An Open Letter To Canada's Music Industry and Grant System: Why Does Metric, MSTRKRFT and 'Well-Funded Mediocrity' Get All The Support?...
By Greg Ipp, Unfamiliar Records
Before I begin, I know this is going to upset some people, and I know it won’t exactly improve my chances of success in this industry. However, please remember that I am speaking in general terms, about things that are happening not necessarily because of specific people, but because of systems and guidelines that are in place. I know there are some really nice folks working in our grant offices; hey, I’ve even met some! But the general sentiment here still rings true, regardless of the individuals who are doing good work.
Over the last five years I have poured countless hundreds of hours, and spent many tens of thousands of dollars on developing a small, independent Canadian record label. We’ve had some great success, and I’d never ask for a penny or an hour back. However, as the inner workings of the industry become more transparent, and as my personal debt mounts, the process is becoming increasingly frustrating.
Prior to launching the label, one aspect of the industry I’d heard so much about were grants: The government’s desire to help Canadian artists by providing funding to help them achieve international success. Enthusiastically, we made applications to VideoFACT (who are not a government entity) and to FACTOR, and waited expectantly for help in providing our artists with the kind of support they deserve. Over the years, that support has never materialized; for all the applications submitted, we have only ever received a couple thousand dollars to partially cover showcase travel expenses for one of our bands.
We have received great reviews for our releases from the likes of Pitchfork, The Toronto Star, Spin, NME, NPR, The Georgia Straight, NOW, Eye, The Onion, KEXP, Rolling Stone, and countless blogs—but that really hasn’t seemed to matter. Nor has the quality of our applications, which have been submitted through top-notch grant writers. Nor has our desire to pour just about every ounce of our energy into our bands; to sweat blood in an effort to garner some notice from the Canadian establishment for our roster.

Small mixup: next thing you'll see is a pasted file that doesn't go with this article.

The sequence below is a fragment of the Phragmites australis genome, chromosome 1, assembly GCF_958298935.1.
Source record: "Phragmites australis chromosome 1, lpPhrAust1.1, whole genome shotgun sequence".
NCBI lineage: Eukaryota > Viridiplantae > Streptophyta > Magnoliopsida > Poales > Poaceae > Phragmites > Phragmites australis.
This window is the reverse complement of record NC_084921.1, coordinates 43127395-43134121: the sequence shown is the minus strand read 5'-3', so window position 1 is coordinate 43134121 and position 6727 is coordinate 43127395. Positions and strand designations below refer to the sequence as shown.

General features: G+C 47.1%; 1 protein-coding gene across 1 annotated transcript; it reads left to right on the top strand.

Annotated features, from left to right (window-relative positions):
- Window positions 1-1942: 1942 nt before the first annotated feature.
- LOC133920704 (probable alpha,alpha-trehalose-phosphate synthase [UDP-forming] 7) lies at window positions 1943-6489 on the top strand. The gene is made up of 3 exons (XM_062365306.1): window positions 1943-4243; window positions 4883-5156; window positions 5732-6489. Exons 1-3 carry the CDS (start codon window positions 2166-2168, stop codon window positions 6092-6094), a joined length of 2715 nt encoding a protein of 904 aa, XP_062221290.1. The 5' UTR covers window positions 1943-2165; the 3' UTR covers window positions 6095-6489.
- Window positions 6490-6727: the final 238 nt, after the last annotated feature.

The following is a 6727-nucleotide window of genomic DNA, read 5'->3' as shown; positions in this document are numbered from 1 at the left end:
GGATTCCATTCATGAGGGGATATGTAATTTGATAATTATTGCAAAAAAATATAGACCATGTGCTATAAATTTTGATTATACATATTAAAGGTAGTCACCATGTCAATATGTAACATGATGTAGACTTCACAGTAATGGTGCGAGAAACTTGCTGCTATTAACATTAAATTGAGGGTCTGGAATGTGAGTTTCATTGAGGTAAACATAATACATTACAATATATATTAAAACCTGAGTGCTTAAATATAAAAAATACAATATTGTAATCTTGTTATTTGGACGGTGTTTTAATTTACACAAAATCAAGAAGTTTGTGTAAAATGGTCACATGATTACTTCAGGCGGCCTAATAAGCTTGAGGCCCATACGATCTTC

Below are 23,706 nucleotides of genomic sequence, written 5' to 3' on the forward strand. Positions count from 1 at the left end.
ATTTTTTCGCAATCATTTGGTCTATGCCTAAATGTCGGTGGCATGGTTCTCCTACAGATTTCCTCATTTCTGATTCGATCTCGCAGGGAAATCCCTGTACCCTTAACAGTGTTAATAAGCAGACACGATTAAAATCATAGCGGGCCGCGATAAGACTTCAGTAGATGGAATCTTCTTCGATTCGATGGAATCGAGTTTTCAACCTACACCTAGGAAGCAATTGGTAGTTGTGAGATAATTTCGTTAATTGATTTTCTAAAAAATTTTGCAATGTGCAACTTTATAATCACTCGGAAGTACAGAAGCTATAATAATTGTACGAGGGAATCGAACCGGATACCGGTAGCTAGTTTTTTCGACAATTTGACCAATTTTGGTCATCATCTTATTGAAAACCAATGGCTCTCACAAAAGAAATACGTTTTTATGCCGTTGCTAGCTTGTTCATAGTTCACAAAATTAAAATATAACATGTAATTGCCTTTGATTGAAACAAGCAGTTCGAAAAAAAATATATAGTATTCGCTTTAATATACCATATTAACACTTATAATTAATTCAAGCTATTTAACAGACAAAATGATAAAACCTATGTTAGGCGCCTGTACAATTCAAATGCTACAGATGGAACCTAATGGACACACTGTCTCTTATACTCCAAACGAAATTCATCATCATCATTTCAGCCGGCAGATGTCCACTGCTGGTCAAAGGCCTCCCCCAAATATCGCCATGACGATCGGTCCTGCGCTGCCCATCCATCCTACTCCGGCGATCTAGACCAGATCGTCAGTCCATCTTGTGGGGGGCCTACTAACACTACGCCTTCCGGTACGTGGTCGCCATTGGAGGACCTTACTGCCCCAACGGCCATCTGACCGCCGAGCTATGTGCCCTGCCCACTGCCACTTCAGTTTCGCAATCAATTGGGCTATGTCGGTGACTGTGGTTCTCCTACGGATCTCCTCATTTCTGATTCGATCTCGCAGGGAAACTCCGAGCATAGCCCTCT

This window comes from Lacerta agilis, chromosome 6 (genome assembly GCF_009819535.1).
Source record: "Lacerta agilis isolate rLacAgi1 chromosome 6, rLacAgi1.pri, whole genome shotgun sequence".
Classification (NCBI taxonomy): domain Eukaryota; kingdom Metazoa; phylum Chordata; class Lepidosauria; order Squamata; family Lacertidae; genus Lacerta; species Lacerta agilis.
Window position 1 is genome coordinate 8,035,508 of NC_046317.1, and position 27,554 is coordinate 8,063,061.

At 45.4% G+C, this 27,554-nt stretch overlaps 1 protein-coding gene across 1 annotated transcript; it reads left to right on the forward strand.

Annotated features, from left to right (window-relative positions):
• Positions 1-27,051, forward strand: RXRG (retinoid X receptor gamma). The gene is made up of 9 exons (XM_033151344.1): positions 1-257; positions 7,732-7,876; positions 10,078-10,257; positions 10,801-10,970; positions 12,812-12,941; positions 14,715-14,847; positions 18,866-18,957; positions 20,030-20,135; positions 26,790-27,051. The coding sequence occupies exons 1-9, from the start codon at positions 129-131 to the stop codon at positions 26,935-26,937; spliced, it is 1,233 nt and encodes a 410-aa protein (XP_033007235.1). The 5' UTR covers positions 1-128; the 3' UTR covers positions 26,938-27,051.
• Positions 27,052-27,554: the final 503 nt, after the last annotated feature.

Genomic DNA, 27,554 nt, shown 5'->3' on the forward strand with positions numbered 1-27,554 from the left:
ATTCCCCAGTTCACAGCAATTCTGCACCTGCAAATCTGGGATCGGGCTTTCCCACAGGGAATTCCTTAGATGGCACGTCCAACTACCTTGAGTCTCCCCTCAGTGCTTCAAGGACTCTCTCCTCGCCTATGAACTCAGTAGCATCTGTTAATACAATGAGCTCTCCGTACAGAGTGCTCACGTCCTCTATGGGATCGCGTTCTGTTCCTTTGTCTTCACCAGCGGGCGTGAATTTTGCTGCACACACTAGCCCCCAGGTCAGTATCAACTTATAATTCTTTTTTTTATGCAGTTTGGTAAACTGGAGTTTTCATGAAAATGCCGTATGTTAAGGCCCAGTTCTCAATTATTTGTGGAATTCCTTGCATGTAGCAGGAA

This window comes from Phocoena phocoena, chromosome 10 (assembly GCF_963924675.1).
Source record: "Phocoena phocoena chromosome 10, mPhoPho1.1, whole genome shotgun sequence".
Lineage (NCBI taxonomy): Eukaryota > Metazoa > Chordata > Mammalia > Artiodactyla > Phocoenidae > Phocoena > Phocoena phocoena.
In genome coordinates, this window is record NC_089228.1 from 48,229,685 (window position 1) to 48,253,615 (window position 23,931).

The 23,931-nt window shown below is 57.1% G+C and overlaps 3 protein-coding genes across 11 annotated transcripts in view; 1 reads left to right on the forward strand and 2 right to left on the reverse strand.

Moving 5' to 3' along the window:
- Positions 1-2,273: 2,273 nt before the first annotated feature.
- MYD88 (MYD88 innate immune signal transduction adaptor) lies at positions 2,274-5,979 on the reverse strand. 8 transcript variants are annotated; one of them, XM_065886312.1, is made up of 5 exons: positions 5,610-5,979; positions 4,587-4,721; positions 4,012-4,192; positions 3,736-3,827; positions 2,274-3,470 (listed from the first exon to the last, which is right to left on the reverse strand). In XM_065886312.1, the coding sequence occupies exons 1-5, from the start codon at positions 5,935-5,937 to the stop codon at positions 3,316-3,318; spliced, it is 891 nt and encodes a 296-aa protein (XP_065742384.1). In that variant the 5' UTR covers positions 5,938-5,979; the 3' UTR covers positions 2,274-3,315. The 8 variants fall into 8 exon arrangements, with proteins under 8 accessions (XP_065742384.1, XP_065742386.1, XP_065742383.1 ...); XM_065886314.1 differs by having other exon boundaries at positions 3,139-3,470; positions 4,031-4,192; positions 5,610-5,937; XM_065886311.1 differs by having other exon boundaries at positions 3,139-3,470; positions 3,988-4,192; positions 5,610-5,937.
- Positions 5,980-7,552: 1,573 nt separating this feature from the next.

So today, as I looked over the latest round of VideoFACT grants, I was struck by a thought that has cycled through my head on so many occasions: Why the hell are these bands getting the money? Metric? They have now received two successive video grants in the last three months—one from FACTOR, the other from VideoFACT, for a total of about $60,000. On top of this, they have received various other grants, and have sold over 50,000 units of their new album. MSTRKRFT, who work out of their very own recording studio, and have how many videos now? Dragonette?!
The list was made up primarily of bands under the wing of well-funded labels with cash to spare, or who are already old enough to no longer need the training wheels—and it’s no secret that many of these bands are known to produce music of dubious value. What kills me is the ability these bands have to market themselves as a result of receiving funding.